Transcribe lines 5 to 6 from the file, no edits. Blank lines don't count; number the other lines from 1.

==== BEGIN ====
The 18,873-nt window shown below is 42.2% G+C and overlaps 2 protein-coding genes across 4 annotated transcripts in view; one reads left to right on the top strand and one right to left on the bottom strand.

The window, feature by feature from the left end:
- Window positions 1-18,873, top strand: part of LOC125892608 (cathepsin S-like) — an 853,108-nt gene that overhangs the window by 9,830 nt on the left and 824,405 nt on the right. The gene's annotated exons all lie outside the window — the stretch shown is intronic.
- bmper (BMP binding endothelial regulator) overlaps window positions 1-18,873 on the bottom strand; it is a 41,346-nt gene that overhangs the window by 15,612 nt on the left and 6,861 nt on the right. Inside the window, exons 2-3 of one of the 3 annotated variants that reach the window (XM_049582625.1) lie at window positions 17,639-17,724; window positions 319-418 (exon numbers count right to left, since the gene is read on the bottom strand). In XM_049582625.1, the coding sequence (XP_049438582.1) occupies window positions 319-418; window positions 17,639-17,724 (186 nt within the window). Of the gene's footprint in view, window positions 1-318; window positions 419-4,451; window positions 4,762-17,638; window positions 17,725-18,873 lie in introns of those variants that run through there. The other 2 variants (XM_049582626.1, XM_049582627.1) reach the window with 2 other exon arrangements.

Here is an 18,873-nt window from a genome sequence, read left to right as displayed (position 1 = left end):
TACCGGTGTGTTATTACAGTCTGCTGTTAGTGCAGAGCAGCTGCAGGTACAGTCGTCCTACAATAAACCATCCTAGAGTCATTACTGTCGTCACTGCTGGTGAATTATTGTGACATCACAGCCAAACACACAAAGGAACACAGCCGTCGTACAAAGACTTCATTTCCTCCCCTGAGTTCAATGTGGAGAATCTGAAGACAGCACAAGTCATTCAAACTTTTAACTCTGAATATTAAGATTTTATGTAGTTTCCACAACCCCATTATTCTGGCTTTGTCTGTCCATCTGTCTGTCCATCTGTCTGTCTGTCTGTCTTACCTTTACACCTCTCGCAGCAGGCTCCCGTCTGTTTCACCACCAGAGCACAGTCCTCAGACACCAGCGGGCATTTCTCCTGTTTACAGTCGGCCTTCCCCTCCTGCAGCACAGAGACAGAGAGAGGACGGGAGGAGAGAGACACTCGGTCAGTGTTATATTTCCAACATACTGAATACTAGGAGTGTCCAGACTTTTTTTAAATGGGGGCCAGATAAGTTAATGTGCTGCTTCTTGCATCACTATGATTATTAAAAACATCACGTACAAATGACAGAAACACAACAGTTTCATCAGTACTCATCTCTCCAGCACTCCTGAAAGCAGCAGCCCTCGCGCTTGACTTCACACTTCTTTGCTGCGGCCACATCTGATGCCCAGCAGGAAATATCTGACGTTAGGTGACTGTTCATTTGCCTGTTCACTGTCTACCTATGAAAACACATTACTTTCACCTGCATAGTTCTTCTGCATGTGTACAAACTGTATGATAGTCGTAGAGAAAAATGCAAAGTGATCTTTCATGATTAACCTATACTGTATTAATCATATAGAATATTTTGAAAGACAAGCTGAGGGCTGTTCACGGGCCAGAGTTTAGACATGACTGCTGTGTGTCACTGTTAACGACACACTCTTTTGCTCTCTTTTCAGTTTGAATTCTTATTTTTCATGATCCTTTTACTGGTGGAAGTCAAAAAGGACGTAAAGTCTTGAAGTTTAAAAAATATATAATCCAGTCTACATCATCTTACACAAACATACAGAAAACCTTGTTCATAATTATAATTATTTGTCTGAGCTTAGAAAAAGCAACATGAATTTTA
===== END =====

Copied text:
Here is an 18,873-nt window from a genome sequence, read left to right as displayed (position 1 = left end):
TACCGGTGTGTTATTACAGTCTGCTGTTAGTGCAGAGCAGCTGCAGGTACAGTCGTCCTACAATAAACCATCCTAGAGTCATTACTGTCGTCACTGCTGGTGAATTATTGTGACATCACAGCCAAACACACAAAGGAACACAGCCGTCGTACAAAGACTTCATTTCCTCCCCTGAGTTCAATGTGGAGAATCTGAAGACAGCACAAGTCATTCAAACTTTTAACTCTGAATATTAAGATTTTATGTAGTTTCCACAACCCCATTATTCTGGCTTTGTCTGTCCATCTGTCTGTCCATCTGTCTGTCTGTCTGTCTTACCTTTACACCTCTCGCAGCAGGCTCCCGTCTGTTTCACCACCAGAGCACAGTCCTCAGACACCAGCGGGCATTTCTCCTGTTTACAGTCGGCCTTCCCCTCCTGCAGCACAGAGACAGAGAGAGGACGGGAGGAGAGAGACACTCGGTCAGTGTTATATTTCCAACATACTGAATACTAGGAGTGTCCAGACTTTTTTTAAATGGGGGCCAGATAAGTTAATGTGCTGCTTCTTGCATCACTATGATTATTAAAAACATCACGTACAAATGACAGAAACACAACAGTTTCATCAGTACTCATCTCTCCAGCACTCCTGAAAGCAGCAGCCCTCGCGCTTGACTTCACACTTCTTTGCTGCGGCCACATCTGATGCCCAGCAGGAAATATCTGACGTTAGGTGACTGTTCATTTGCCTGTTCACTGTCTACCTATGAAAACACATTACTTTCACCTGCATAGTTCTTCTGCATGTGTACAAACTGTATGATAGTCGTAGAGAAAAATGCAAAGTGATCTTTCATGATTAACCTATACTGTATTAATCATATAGAATATTTTGAAAGACAAGCTGAGGGCTGTTCACGGGCCAGAGTTTAGACATGACTGCTGTGTGTCACTGTTAACGACACACTCTTTTGCTCTCTTTTCAGTTTGAATTCTTATTTTTCATGATCCTTTTACTGGTGGAAGTCAAAAAGGACGTAAAGTCTTGAAGTTTAAAAAATATATAATCCAGTCTACATCATCTTACACAAACATACAGAAAACCTTGTTCATAATTATAATTATTTGTCTGAGCTTAGAAAAAGCAACATGAATTTTA